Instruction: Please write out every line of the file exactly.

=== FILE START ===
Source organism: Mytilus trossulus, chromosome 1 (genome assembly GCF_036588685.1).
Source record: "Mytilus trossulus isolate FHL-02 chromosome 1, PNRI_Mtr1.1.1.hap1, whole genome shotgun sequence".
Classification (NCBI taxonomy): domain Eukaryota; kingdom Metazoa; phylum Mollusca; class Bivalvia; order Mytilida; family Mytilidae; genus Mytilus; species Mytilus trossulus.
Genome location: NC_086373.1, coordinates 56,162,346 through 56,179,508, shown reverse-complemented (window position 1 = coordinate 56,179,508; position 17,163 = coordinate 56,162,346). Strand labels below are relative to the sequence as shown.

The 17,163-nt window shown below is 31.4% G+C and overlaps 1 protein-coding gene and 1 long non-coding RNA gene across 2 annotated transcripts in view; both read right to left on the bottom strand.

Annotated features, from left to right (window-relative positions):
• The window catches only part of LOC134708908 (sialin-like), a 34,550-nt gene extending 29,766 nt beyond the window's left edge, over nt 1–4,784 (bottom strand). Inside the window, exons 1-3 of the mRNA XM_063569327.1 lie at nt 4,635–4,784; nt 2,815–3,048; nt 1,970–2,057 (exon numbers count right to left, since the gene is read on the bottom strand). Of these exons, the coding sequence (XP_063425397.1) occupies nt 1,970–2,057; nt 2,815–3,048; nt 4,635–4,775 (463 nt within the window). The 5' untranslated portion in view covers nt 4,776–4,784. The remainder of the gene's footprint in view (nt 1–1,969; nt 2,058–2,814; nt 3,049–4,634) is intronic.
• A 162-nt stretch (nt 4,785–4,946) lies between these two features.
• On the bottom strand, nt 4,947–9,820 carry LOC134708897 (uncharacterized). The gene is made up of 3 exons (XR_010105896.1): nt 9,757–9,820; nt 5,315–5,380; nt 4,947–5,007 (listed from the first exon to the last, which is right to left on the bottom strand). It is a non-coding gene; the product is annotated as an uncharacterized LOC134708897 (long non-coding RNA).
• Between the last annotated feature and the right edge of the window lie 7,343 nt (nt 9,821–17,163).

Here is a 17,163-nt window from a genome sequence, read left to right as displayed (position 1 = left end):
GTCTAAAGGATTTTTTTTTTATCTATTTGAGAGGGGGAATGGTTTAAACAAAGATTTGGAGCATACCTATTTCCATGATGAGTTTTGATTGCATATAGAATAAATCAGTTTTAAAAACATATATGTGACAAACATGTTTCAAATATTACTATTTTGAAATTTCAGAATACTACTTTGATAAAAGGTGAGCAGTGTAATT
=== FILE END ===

Source organism: Mytilus trossulus, chromosome 1 (genome assembly GCF_036588685.1).
Source record: "Mytilus trossulus isolate FHL-02 chromosome 1, PNRI_Mtr1.1.1.hap1, whole genome shotgun sequence".
Classification (NCBI taxonomy): domain Eukaryota; kingdom Metazoa; phylum Mollusca; class Bivalvia; order Mytilida; family Mytilidae; genus Mytilus; species Mytilus trossulus.
Genome location: NC_086373.1, coordinates 56,162,346 through 56,179,508, shown reverse-complemented (window position 1 = coordinate 56,179,508; position 17,163 = coordinate 56,162,346). Strand labels below are relative to the sequence as shown.

The 17,163-nt window shown below is 31.4% G+C and overlaps 1 protein-coding gene and 1 long non-coding RNA gene across 2 annotated transcripts in view; both read right to left on the bottom strand.

Annotated features, from left to right (window-relative positions):
• The window catches only part of LOC134708908 (sialin-like), a 34,550-nt gene extending 29,766 nt beyond the window's left edge, over nt 1–4,784 (bottom strand). Inside the window, exons 1-3 of the mRNA XM_063569327.1 lie at nt 4,635–4,784; nt 2,815–3,048; nt 1,970–2,057 (exon numbers count right to left, since the gene is read on the bottom strand). Of these exons, the coding sequence (XP_063425397.1) occupies nt 1,970–2,057; nt 2,815–3,048; nt 4,635–4,775 (463 nt within the window). The 5' untranslated portion in view covers nt 4,776–4,784. The remainder of the gene's footprint in view (nt 1–1,969; nt 2,058–2,814; nt 3,049–4,634) is intronic.
• A 162-nt stretch (nt 4,785–4,946) lies between these two features.
• On the bottom strand, nt 4,947–9,820 carry LOC134708897 (uncharacterized). The gene is made up of 3 exons (XR_010105896.1): nt 9,757–9,820; nt 5,315–5,380; nt 4,947–5,007 (listed from the first exon to the last, which is right to left on the bottom strand). It is a non-coding gene; the product is annotated as an uncharacterized LOC134708897 (long non-coding RNA).
• Between the last annotated feature and the right edge of the window lie 7,343 nt (nt 9,821–17,163).

Here is a 17,163-nt window from a genome sequence, read left to right as displayed (position 1 = left end):
GTCTAAAGGATTTTTTTTTTATCTATTTGAGAGGGGGAATGGTTTAAACAAAGATTTGGAGCATACCTATTTCCATGATGAGTTTTGATTGCATATAGAATAAATCAGTTTTAAAAACATATATGTGACAAACATGTTTCAAATATTACTATTTTGAAATTTCAGAATACTACTTTGATAAAAGGTGAGCAGTGTAATT